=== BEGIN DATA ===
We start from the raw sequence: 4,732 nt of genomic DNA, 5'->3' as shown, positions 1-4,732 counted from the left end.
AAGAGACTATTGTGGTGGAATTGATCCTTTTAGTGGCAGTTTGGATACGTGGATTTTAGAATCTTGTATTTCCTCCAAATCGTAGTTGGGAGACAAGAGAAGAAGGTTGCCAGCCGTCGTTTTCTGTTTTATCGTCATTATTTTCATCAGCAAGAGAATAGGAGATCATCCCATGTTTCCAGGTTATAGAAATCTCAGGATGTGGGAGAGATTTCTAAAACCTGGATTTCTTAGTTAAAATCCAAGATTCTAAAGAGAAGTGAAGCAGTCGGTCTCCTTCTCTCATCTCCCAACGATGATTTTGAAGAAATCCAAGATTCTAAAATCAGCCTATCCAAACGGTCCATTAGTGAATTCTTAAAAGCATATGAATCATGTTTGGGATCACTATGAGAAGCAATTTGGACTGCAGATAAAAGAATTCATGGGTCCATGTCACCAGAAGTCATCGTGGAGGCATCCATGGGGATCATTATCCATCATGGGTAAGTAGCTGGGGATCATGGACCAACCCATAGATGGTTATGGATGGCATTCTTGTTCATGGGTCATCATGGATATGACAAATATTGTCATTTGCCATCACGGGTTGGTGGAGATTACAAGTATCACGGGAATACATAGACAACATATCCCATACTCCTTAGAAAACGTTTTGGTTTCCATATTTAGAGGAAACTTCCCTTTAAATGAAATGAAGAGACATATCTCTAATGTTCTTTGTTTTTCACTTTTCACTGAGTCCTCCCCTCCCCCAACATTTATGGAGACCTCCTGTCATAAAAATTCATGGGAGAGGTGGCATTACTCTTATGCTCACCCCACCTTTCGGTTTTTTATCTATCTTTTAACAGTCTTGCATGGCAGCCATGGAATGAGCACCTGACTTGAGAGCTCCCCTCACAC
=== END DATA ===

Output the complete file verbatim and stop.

We start from the raw sequence: 4,732 nt of genomic DNA, 5'->3' as shown, positions 1-4,732 counted from the left end.
AAGAGACTATTGTGGTGGAATTGATCCTTTTAGTGGCAGTTTGGATACGTGGATTTTAGAATCTTGTATTTCCTCCAAATCGTAGTTGGGAGACAAGAGAAGAAGGTTGCCAGCCGTCGTTTTCTGTTTTATCGTCATTATTTTCATCAGCAAGAGAATAGGAGATCATCCCATGTTTCCAGGTTATAGAAATCTCAGGATGTGGGAGAGATTTCTAAAACCTGGATTTCTTAGTTAAAATCCAAGATTCTAAAGAGAAGTGAAGCAGTCGGTCTCCTTCTCTCATCTCCCAACGATGATTTTGAAGAAATCCAAGATTCTAAAATCAGCCTATCCAAACGGTCCATTAGTGAATTCTTAAAAGCATATGAATCATGTTTGGGATCACTATGAGAAGCAATTTGGACTGCAGATAAAAGAATTCATGGGTCCATGTCACCAGAAGTCATCGTGGAGGCATCCATGGGGATCATTATCCATCATGGGTAAGTAGCTGGGGATCATGGACCAACCCATAGATGGTTATGGATGGCATTCTTGTTCATGGGTCATCATGGATATGACAAATATTGTCATTTGCCATCACGGGTTGGTGGAGATTACAAGTATCACGGGAATACATAGACAACATATCCCATACTCCTTAGAAAACGTTTTGGTTTCCATATTTAGAGGAAACTTCCCTTTAAATGAAATGAAGAGACATATCTCTAATGTTCTTTGTTTTTCACTTTTCACTGAGTCCTCCCCTCCCCCAACATTTATGGAGACCTCCTGTCATAAAAATTCATGGGAGAGGTGGCATTACTCTTATGCTCACCCCACCTTTCGGTTTTTTATCTATCTTTTAACAGTCTTGCATGGCAGCCATGGAATGAGCACCTGACTTGAGAGCTCCCCTCACAC